Novo Nordisk gets FDA approval for Wegovy™ as a new treatment for chronic weight management

Last Friday, Novo Nordisk announced that the FDA approved their new drug application for Wegovy™ (semaglutide), the first and only prescription weight-loss medication with once-weekly dosing.

This is very exciting news, because, in clinical trials, adults with obesity who took Wegovy™ (and followed a reduced-calorie and increased physical activity plan) lost an average of 15% of their initial weight after 68 weeks. This represents an average weight loss far greater than seen in studies for any other medication currently approved for weight loss.

Currently, the drug is approved but not yet available to the public, but as it hits the market, we will continue to keep you updated. Today, our Chief Medical Officer, Dr. Florencia Halperin, gives us some background on semaglutide and why this recent development in this field is so important.

We hope you’ll learn a thing or two!

The quick science of semaglutide

Semaglutide is in a class of medications called glucagon-like peptide-1 receptor agonists (GLP-1 RAs). GLP-1 is a hormone that our bodies make. This hormone interacts with the pancreas (which secretes insulin) and other organ tissues that regulate blood sugar. It also affects the networks in our brain that regulate hunger and fullness.

The GLP-1 RA medications are chemically very similar to the natural hormone and mimic its actions in the body. Because of the effect on blood sugar regulation, these medications are an effective treatment for type 2 diabetes. And because they help people be less hungry, they promote weight loss.

Let’s break this down a bit more.

Semaglutide has been available to treat diabetes

The development of semaglutide was a significant advancement in the treatment of type 2 diabetes. First, semaglutide is more effective at improving blood glucose control than many other medication options. But beyond blood sugar lowering, an equally important goal of diabetes treatment is to prevent the serious health complications that diabetes can lead to. So it was very impactful when studies showed that semaglutide (compared to other diabetes medications) reduces the risk of diabetes complications — including developing a cardiac event or a cardiac death. Plus, semaglutide is a GLP-1 RA that you only have to inject once per week, instead of daily, which people who have to do injections obviously prefer. And more recently, an oral formulation of semaglutide was approved for diabetes as well.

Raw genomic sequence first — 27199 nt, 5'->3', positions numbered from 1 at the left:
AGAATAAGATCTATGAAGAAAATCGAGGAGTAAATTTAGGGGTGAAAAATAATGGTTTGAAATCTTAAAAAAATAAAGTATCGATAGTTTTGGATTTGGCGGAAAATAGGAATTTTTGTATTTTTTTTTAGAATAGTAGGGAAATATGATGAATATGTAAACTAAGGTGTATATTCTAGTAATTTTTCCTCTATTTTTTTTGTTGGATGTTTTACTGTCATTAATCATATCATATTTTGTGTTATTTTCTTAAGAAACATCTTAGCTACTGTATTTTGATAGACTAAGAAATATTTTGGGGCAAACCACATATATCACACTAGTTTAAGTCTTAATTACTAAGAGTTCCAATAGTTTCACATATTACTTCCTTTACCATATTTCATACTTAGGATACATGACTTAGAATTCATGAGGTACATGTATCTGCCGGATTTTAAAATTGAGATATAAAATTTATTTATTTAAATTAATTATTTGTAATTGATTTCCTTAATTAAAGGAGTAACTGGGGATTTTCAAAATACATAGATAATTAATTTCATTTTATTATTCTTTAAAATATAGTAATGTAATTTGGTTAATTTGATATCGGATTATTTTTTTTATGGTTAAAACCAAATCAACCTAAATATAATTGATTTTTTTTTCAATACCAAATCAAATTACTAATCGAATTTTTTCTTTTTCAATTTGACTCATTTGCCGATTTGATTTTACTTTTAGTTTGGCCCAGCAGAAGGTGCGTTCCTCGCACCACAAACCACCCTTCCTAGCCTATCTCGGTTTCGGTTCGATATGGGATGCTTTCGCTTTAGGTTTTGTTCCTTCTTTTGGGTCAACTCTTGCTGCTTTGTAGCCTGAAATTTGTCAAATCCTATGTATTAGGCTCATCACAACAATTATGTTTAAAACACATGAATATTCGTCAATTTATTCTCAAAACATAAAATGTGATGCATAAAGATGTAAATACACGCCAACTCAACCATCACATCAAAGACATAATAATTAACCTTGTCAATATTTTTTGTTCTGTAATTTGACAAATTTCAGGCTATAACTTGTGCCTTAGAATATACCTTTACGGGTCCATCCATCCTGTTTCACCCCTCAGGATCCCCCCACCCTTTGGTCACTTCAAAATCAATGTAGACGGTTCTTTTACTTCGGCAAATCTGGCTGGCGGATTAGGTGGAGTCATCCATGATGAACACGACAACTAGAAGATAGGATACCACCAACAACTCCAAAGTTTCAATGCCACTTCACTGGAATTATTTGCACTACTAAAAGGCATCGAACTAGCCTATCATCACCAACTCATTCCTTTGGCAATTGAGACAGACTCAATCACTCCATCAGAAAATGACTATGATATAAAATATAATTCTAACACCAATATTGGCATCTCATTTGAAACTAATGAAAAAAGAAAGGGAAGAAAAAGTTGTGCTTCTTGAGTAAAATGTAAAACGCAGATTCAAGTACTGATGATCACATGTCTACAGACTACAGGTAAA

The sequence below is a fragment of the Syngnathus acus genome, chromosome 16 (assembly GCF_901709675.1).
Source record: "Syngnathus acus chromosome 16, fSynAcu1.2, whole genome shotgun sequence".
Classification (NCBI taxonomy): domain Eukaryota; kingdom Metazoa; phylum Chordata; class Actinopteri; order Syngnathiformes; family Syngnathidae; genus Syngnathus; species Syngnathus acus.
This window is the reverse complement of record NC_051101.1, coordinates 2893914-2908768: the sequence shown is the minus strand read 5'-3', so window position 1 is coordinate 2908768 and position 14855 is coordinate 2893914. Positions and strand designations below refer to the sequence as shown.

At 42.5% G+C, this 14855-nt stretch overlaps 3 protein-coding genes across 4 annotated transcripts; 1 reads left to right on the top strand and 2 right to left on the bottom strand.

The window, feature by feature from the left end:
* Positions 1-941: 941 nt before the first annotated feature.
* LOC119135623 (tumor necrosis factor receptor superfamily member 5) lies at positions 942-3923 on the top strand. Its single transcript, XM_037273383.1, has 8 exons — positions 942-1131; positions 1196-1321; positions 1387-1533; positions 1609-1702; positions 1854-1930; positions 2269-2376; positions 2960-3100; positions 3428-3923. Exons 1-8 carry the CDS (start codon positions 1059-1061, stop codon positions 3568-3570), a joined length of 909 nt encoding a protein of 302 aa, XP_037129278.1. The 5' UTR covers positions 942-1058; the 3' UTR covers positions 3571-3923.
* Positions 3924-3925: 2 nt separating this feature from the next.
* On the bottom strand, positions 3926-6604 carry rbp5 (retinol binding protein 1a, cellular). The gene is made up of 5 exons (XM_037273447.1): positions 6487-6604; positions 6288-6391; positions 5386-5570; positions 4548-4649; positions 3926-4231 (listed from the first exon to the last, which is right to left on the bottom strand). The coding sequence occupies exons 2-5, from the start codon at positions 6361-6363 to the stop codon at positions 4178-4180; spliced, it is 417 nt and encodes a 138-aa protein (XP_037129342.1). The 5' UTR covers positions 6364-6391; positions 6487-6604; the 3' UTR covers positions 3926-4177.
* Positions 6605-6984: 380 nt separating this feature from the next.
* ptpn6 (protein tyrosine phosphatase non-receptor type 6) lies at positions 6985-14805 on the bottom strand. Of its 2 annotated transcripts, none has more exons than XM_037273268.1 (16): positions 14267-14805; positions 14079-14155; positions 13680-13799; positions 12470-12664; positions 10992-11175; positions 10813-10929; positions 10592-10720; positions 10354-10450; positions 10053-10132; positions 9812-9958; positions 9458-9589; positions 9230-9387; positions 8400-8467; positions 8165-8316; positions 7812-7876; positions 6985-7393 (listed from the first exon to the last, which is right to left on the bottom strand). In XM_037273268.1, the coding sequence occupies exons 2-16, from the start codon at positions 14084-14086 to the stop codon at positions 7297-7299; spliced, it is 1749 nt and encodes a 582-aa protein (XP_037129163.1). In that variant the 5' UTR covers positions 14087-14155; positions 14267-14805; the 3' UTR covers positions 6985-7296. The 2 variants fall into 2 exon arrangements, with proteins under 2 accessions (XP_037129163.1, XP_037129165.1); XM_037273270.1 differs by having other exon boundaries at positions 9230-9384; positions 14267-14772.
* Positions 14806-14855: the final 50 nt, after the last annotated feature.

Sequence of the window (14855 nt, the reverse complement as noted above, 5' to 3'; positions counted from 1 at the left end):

So, semaglutide helps treat diabetes and assist with weight loss?

Yes! Another key reason why semaglutide and other drugs like it have been such a tremendous advance in diabetes treatment is that in addition to improving blood sugars and diabetes outcomes, they also assist with weight loss. Other diabetes drugs can be associated with weight gain, so the fact that these medications help people lose weight makes them an especially good option for the many people who have both diabetes and obesity.

So why all the buzz, what is new about semaglutide now?

We already know that people with diabetes who take semaglutide have improved blood sugar control, reduced diabetes complications, and they lose weight. But the exciting recent development is about using semaglutide for weight loss in people without diabetes.